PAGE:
Researchers have used the instruments on the back of NASA's InSight probe to create the first-ever map of Mars underground.
The team of geophysicists used the instruments onboard NASA's InSight probe that landed on the Elysium Planitia back in 2018 to study "marsquakes". From the data already acquired by InSight, researchers have been able to get a basic idea of what Mars' core consists of and the other important information about the Red Planet, such as the mantle and the thickness of the crust.
The Swiss geophysicists used InSight to conduct a technique that is used on Earth to "characterize places for earthquake risk and to study subsurface structure", says Cedric Schmelzbach, a geophysicist at the Swiss Federal Institute of Technology in Zurich (ETH) and corresponding author on the study. Schmelzbach explains, "The technique is based on ambient vibration. On Earth, you have the oceans, the winds, that make the ground shake all the time, and the shaking that you measure at a certain point has an imprint of the subsurface."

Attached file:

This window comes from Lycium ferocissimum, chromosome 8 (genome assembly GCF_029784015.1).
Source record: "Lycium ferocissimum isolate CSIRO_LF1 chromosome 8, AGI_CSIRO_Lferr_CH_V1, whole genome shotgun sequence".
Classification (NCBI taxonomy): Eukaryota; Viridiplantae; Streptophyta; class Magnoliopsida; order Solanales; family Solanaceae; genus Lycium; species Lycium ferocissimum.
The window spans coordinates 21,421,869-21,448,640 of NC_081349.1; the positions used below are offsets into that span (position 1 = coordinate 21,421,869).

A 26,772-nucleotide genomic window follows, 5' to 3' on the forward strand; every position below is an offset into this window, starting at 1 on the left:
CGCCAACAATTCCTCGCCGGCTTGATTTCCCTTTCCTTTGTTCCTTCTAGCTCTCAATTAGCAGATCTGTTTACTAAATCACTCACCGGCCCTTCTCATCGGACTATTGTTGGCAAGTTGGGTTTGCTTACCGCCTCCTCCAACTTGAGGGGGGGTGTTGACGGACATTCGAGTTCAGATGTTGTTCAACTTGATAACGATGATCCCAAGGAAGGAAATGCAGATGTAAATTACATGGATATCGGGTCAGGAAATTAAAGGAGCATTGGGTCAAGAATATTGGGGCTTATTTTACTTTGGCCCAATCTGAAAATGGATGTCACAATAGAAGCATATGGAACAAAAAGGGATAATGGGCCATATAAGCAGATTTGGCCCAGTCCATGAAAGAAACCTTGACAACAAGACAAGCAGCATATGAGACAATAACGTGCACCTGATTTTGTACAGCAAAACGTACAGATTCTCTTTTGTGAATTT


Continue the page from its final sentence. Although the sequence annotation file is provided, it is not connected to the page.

Concept of Mars underground.
The researchers found that since Mars doesn't have much surface activity, such as oceans, the planet appears to be much quieter than Earth. However, the researchers listened to the interaction between the Martian wind and the ground beneath and were able to map the subsurface in high detail.
Schmelzbach said, "The resolution gets coarser the deeper we get. Close to the surface, we can resolve layers that are one meter [three feet] thick. But in greater depths it is really a few tens of meters [10 meters = 33 feet]."
If you are interested in learning more about this new map of Mars' underground, check out this link here.